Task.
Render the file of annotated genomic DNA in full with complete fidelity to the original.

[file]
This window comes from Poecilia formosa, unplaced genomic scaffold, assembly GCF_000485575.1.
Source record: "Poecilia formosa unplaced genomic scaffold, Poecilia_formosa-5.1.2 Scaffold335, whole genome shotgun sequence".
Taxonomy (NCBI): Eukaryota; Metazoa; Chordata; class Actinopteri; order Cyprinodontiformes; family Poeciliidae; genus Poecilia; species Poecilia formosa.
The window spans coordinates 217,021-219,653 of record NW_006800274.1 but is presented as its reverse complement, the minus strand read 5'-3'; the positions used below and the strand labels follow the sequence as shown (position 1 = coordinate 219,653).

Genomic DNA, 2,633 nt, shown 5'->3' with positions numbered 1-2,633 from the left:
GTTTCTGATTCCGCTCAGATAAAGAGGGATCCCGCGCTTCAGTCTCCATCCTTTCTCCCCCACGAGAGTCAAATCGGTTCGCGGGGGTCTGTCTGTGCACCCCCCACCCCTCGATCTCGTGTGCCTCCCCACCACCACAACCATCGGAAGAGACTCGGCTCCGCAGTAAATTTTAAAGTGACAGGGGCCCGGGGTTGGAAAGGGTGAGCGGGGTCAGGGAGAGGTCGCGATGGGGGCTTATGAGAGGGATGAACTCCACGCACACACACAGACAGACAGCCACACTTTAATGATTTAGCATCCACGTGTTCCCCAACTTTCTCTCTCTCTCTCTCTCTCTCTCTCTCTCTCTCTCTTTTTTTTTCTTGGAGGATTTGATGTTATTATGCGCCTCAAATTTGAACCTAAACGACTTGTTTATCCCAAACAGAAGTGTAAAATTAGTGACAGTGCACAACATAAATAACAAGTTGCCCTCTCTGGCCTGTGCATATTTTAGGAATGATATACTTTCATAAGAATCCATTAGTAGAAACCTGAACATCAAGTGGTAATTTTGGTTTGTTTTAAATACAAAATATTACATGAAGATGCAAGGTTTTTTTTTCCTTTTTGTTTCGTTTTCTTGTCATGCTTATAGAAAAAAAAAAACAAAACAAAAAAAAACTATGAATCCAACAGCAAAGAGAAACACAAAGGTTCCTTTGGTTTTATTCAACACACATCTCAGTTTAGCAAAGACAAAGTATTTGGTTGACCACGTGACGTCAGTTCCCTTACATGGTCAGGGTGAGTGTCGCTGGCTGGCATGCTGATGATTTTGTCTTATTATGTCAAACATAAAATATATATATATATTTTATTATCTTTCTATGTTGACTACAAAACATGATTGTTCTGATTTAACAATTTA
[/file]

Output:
This window comes from Poecilia formosa, unplaced genomic scaffold, assembly GCF_000485575.1.
Source record: "Poecilia formosa unplaced genomic scaffold, Poecilia_formosa-5.1.2 Scaffold335, whole genome shotgun sequence".
Taxonomy (NCBI): Eukaryota; Metazoa; Chordata; class Actinopteri; order Cyprinodontiformes; family Poeciliidae; genus Poecilia; species Poecilia formosa.
The window spans coordinates 217,021-219,653 of record NW_006800274.1 but is presented as its reverse complement, the minus strand read 5'-3'; the positions used below and the strand labels follow the sequence as shown (position 1 = coordinate 219,653).

Genomic DNA, 2,633 nt, shown 5'->3' with positions numbered 1-2,633 from the left:
GTTTCTGATTCCGCTCAGATAAAGAGGGATCCCGCGCTTCAGTCTCCATCCTTTCTCCCCCACGAGAGTCAAATCGGTTCGCGGGGGTCTGTCTGTGCACCCCCCACCCCTCGATCTCGTGTGCCTCCCCACCACCACAACCATCGGAAGAGACTCGGCTCCGCAGTAAATTTTAAAGTGACAGGGGCCCGGGGTTGGAAAGGGTGAGCGGGGTCAGGGAGAGGTCGCGATGGGGGCTTATGAGAGGGATGAACTCCACGCACACACACAGACAGACAGCCACACTTTAATGATTTAGCATCCACGTGTTCCCCAACTTTCTCTCTCTCTCTCTCTCTCTCTCTCTCTCTCTCTCTTTTTTTTTCTTGGAGGATTTGATGTTATTATGCGCCTCAAATTTGAACCTAAACGACTTGTTTATCCCAAACAGAAGTGTAAAATTAGTGACAGTGCACAACATAAATAACAAGTTGCCCTCTCTGGCCTGTGCATATTTTAGGAATGATATACTTTCATAAGAATCCATTAGTAGAAACCTGAACATCAAGTGGTAATTTTGGTTTGTTTTAAATACAAAATATTACATGAAGATGCAAGGTTTTTTTTTCCTTTTTGTTTCGTTTTCTTGTCATGCTTATAGAAAAAAAAAAACAAAACAAAAAAAAACTATGAATCCAACAGCAAAGAGAAACACAAAGGTTCCTTTGGTTTTATTCAACACACATCTCAGTTTAGCAAAGACAAAGTATTTGGTTGACCACGTGACGTCAGTTCCCTTACATGGTCAGGGTGAGTGTCGCTGGCTGGCATGCTGATGATTTTGTCTTATTATGTCAAACATAAAATATATATATATATTTTATTATCTTTCTATGTTGACTACAAAACATGATTGTTCTGATTTAACAATTTA